The US may have a competition when it comes to snagging miners China is kicking out. 

A new report indicated that Argentina ranked 21st in the world in realized bitcoin gains last year, with some US$200 million. 

The powers that be in Argentina are offering energy subsidies in an electoral year. They’ve helped feed a boom in crypto-mining given dirt cheap residential electricity costs.

Despite the extreme volatility in the cryptocurrency market that saw bitcoin’s price surge 550 percent to a record above US$60,000 in a matter of a few months, only to come crashing down below US$35,000 just 13 days later, there’s a crypto-boom going on across the globe. 

Argentina’s economy is prime breeding ground for the crypto-world. 

They have been stuck in a decades-long economic downturn with its consistent gusts of stagflation. To try and fight the economic distress, they have frozen prices and controlled their one currency. 

The problem is that they have never addressed the real problem, creating a real economy. 

Many of their wealthy citizens invest in the US dollar. According to a report by economic daily El Economista, Argentines hold some US$130 billion within the financial system — estimated to represent about eight percent of the actual physical stock of dollars in the world. The problems is that they are paying higher conversion fees and other international fees. 

Cryptocurrencies are already being used to convert pesos into dollars circumventing government restrictions through peer-to-peer transactions at more competitive exchange rates.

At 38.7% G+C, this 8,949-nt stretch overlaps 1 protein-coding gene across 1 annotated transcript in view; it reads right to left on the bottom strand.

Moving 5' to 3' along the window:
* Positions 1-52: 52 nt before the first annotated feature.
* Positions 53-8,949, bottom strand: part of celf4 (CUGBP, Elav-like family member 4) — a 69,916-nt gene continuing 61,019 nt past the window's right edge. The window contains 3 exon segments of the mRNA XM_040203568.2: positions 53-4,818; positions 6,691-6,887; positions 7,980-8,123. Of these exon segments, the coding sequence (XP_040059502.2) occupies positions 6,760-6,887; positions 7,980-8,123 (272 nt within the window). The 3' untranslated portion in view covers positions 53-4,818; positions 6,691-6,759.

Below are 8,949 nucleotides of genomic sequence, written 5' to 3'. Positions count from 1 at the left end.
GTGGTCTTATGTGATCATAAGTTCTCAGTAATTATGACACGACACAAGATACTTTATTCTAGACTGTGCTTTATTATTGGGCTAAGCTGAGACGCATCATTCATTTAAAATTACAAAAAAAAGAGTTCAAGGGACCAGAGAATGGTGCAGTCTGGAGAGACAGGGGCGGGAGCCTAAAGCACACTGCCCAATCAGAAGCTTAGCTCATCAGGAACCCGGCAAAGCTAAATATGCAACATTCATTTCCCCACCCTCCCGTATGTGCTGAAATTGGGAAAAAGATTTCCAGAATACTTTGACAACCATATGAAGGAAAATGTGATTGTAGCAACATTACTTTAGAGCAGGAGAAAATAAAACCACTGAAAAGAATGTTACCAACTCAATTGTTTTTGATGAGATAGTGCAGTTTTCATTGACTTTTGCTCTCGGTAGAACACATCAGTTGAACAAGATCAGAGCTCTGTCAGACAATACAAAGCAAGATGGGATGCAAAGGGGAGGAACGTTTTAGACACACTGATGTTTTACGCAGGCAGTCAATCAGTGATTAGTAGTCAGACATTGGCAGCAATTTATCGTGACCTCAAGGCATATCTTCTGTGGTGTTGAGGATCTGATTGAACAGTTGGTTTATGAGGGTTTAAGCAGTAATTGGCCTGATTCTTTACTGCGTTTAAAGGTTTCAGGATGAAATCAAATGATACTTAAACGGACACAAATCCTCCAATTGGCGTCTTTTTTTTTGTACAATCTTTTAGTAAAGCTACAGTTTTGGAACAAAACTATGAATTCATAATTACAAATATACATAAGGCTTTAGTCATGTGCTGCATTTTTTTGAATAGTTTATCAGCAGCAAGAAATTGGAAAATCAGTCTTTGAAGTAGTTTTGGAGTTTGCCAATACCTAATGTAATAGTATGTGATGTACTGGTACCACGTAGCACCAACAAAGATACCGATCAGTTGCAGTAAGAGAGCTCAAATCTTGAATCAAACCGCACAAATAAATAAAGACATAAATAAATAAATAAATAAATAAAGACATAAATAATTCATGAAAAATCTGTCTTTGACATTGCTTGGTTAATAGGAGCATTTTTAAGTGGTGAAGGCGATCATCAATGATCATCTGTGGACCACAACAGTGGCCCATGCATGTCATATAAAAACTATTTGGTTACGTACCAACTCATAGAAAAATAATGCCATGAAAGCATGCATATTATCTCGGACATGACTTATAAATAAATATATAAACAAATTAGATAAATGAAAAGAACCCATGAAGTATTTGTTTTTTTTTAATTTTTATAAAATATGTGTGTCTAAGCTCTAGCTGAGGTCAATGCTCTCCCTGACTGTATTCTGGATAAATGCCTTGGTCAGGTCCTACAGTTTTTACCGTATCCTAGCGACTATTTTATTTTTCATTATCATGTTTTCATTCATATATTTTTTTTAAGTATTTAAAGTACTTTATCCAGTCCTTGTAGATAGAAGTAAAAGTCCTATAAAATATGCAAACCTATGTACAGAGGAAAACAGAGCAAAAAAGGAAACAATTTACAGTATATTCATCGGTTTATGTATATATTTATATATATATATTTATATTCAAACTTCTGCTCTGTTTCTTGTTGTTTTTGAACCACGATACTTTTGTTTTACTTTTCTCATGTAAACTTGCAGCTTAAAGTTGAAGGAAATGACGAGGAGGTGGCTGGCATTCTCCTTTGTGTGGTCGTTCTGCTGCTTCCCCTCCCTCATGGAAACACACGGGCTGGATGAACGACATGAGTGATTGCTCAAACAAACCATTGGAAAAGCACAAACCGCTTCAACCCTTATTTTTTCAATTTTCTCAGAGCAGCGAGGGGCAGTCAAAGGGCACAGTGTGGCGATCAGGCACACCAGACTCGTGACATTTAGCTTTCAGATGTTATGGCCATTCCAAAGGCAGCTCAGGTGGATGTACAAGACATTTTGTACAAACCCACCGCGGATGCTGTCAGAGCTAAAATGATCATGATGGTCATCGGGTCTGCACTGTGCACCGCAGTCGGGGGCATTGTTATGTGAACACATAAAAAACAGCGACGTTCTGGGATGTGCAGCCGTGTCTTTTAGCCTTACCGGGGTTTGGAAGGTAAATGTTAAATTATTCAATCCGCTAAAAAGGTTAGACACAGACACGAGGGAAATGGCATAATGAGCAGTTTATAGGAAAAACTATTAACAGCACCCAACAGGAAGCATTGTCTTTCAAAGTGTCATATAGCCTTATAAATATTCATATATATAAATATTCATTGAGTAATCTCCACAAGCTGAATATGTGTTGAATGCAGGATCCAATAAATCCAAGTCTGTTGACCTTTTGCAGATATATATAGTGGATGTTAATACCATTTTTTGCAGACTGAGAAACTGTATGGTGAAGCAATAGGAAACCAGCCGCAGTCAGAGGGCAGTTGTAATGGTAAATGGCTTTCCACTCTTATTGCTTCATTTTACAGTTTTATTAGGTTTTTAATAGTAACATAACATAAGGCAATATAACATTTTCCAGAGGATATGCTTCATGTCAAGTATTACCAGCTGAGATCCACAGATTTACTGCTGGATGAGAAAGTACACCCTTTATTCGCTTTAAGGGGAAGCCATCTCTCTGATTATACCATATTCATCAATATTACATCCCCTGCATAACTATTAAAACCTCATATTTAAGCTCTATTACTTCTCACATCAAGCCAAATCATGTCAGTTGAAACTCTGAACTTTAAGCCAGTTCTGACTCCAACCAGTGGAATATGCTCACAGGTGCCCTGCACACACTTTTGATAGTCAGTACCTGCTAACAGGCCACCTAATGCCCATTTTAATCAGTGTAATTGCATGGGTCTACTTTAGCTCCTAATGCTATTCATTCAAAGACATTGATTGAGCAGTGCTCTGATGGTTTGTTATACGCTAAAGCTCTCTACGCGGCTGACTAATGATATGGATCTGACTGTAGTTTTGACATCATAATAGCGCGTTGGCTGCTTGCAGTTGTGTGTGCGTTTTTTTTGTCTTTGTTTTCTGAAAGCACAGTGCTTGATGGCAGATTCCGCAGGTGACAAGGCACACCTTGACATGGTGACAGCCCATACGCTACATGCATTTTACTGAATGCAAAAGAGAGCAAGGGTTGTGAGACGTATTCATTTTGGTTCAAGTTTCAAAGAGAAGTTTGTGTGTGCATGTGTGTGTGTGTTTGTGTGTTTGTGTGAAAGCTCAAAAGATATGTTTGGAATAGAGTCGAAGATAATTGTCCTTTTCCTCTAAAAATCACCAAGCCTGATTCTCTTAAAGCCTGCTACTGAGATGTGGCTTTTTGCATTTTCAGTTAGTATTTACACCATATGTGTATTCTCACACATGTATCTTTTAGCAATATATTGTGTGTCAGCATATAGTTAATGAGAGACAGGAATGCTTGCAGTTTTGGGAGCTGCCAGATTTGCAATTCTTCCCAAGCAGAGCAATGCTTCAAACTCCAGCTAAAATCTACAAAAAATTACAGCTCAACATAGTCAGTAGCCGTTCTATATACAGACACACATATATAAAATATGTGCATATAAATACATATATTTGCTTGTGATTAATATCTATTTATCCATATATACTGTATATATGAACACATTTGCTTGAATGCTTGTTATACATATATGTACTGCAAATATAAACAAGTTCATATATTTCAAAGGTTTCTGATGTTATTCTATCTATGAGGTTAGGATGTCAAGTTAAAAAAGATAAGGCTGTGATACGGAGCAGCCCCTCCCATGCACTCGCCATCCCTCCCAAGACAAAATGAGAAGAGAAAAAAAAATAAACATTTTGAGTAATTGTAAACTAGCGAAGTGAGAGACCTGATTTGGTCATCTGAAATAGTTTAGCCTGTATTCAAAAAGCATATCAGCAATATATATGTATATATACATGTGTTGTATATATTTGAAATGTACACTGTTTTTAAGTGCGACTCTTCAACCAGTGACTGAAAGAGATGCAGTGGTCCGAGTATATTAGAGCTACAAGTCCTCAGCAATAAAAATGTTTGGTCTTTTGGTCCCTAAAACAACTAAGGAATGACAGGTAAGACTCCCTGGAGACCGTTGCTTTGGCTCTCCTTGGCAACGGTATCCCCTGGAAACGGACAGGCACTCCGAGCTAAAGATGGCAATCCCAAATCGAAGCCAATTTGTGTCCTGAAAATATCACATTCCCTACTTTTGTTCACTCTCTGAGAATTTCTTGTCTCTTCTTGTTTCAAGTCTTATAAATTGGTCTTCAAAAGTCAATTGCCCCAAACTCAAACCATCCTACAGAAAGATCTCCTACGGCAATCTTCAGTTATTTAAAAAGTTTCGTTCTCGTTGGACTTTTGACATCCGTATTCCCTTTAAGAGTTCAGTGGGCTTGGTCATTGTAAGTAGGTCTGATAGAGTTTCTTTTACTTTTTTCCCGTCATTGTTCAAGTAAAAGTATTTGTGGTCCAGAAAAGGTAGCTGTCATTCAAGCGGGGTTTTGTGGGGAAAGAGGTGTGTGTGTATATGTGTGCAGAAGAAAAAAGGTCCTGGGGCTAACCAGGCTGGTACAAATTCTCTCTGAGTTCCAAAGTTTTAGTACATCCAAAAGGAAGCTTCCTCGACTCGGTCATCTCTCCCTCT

Bitfarms is a publicly traded bitcoin mining company that announced it was ramping up its operations in Argentina from 60 megawatts to 210. This will support approximately 55,000 new-generation miners, which could generate approximately US$650 million in revenue.

Bitfarms indicated the breakeven cost of mining a bitcoin in Quebec, Canada — where they have operations — stood at US$7,500 in the fourth quarter of 2020, compared with an estimated US$4,125 in Argentina, if their facility was up and running at the time. 

Electricity makes up about 75 percent of mining costs, which helps to explain the math behind paying for subsidized energy in pesos, only to turn around and offload bitcoins and ether — the second-largest cryptocurrency — at a premium over the official dollar exchange rate. 

There’s a lot going on in the cryptoworld. Argentina’s move is an important one. Especially for us, the US. We have been making moves, with very little federal government support, to benefit from crypto growth. But we are still worlds away in order to be truly competitive. 

Our energy cost is the number one issue. We need to find a way to make it worthwhile for miners to relocate here. 

In the meantime, as investors, we should do the one thing we can do in order to take advantage of crypto’s growth, to invest in crypto. 

You can do that with My Digital Money. We are a self-trading platform which gives you complete control over your investments. No need to wait for brokers to make the move for you. Once you see a dip, you can invest right away or set up a trigger order.